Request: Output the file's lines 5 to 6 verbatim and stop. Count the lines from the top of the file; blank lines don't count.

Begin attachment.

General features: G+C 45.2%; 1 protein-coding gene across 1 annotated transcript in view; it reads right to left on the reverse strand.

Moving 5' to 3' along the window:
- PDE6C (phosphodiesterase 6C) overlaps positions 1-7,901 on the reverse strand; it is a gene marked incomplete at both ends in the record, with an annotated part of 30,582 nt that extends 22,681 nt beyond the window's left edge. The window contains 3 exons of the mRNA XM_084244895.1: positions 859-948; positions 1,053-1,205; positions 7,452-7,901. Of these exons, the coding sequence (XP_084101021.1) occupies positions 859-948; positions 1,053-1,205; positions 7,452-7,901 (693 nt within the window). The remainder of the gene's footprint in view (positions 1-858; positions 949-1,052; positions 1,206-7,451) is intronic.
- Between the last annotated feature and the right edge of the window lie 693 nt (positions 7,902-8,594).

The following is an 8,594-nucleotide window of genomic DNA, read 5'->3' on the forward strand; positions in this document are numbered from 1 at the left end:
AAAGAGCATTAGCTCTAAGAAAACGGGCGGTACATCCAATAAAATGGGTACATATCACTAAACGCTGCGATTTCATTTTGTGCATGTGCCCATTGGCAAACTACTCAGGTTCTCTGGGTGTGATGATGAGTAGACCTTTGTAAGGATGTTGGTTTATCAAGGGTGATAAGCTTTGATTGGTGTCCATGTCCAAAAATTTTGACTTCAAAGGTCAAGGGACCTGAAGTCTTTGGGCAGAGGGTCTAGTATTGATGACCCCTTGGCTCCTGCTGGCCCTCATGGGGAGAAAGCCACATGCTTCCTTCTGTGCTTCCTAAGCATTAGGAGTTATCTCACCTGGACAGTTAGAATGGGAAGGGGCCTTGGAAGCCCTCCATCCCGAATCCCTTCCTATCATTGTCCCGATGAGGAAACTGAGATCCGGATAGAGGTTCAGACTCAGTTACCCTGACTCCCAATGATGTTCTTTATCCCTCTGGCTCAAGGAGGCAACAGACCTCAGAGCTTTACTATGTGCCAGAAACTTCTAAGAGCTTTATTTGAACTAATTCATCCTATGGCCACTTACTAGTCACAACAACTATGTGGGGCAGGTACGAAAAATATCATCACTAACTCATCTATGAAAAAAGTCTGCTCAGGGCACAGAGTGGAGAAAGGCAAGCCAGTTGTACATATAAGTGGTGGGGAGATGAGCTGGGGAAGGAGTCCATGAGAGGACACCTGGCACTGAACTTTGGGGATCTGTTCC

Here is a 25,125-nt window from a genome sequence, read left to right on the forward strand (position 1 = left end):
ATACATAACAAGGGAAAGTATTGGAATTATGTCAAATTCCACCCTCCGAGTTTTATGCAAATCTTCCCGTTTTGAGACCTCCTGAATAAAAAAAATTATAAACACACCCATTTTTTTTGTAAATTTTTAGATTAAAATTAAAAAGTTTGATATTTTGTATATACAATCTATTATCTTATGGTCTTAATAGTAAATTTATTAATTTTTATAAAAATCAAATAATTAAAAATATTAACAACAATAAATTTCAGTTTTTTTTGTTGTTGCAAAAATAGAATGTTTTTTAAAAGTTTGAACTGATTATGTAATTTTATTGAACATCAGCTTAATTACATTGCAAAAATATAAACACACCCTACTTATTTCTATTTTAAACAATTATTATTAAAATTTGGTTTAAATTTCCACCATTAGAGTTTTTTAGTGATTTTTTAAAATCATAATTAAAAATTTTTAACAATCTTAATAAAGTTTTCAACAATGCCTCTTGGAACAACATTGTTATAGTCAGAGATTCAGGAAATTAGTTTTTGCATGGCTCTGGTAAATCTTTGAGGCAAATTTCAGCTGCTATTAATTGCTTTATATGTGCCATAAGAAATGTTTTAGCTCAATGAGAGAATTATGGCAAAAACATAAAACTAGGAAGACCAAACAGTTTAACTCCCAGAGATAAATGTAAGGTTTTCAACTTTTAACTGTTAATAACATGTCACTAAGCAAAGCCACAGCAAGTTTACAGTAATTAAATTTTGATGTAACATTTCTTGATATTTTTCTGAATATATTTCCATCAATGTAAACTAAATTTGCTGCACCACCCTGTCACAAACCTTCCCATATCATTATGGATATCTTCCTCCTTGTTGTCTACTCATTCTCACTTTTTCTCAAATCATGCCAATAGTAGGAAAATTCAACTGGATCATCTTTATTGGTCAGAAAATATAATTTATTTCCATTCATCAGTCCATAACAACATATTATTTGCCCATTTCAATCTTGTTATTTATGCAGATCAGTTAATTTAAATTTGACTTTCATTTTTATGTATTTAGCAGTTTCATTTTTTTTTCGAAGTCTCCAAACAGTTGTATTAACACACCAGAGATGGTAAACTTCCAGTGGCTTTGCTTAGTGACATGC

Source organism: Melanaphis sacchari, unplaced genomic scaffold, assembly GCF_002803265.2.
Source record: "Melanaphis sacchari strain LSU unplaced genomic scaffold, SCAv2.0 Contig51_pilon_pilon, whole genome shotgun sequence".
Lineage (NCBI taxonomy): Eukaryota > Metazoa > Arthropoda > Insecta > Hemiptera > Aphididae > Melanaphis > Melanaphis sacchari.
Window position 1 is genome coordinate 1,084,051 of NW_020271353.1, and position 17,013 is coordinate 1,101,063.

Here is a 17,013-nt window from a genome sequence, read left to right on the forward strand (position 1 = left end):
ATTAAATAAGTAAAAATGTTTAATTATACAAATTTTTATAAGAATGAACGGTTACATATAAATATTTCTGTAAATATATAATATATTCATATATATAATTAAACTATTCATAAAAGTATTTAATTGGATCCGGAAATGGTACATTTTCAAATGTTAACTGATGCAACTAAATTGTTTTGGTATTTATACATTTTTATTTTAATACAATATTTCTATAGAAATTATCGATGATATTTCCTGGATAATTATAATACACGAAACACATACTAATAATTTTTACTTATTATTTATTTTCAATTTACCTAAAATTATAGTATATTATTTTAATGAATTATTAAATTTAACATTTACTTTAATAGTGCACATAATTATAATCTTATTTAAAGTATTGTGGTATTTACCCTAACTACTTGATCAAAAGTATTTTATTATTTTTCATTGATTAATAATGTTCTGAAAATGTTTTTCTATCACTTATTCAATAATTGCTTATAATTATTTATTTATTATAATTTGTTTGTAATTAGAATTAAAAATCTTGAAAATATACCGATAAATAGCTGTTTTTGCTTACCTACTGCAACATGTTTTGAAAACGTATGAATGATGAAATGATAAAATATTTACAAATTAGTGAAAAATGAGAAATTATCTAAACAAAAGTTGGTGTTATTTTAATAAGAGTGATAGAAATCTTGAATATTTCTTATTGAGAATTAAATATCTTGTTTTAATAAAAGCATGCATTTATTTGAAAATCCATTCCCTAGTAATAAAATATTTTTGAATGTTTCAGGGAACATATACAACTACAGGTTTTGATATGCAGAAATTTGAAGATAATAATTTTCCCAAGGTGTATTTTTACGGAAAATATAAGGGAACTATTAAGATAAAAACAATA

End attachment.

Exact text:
The following is an 8,594-nucleotide window of genomic DNA, read 5'->3' on the forward strand; positions in this document are numbered from 1 at the left end:
AAAGAGCATTAGCTCTAAGAAAACGGGCGGTACATCCAATAAAATGGGTACATATCACTAAACGCTGCGATTTCATTTTGTGCATGTGCCCATTGGCAAACTACTCAGGTTCTCTGGGTGTGATGATGAGTAGACCTTTGTAAGGATGTTGGTTTATCAAGGGTGATAAGCTTTGATTGGTGTCCATGTCCAAAAATTTTGACTTCAAAGGTCAAGGGACCTGAAGTCTTTGGGCAGAGGGTCTAGTATTGATGACCCCTTGGCTCCTGCTGGCCCTCATGGGGAGAAAGCCACATGCTTCCTTCTGTGCTTCCTAAGCATTAGGAGTTATCTCACCTGGACAGTTAGAATGGGAAGGGGCCTTGGAAGCCCTCCATCCCGAATCCCTTCCTATCATTGTCCCGATGAGGAAACTGAGATCCGGATAGAGGTTCAGACTCAGTTACCCTGACTCCCAATGATGTTCTTTATCCCTCTGGCTCAAGGAGGCAACAGACCTCAGAGCTTTACTATGTGCCAGAAACTTCTAAGAGCTTTATTTGAACTAATTCATCCTATGGCCACTTACTAGTCACAACAACTATGTGGGGCAGGTACGAAAAATATCATCACTAACTCATCTATGAAAAAAGTCTGCTCAGGGCACAGAGTGGAGAAAGGCAAGCCAGTTGTACATATAAGTGGTGGGGAGATGAGCTGGGGAAGGAGTCCATGAGAGGACACCTGGCACTGAACTTTGGGGATCTGTTCC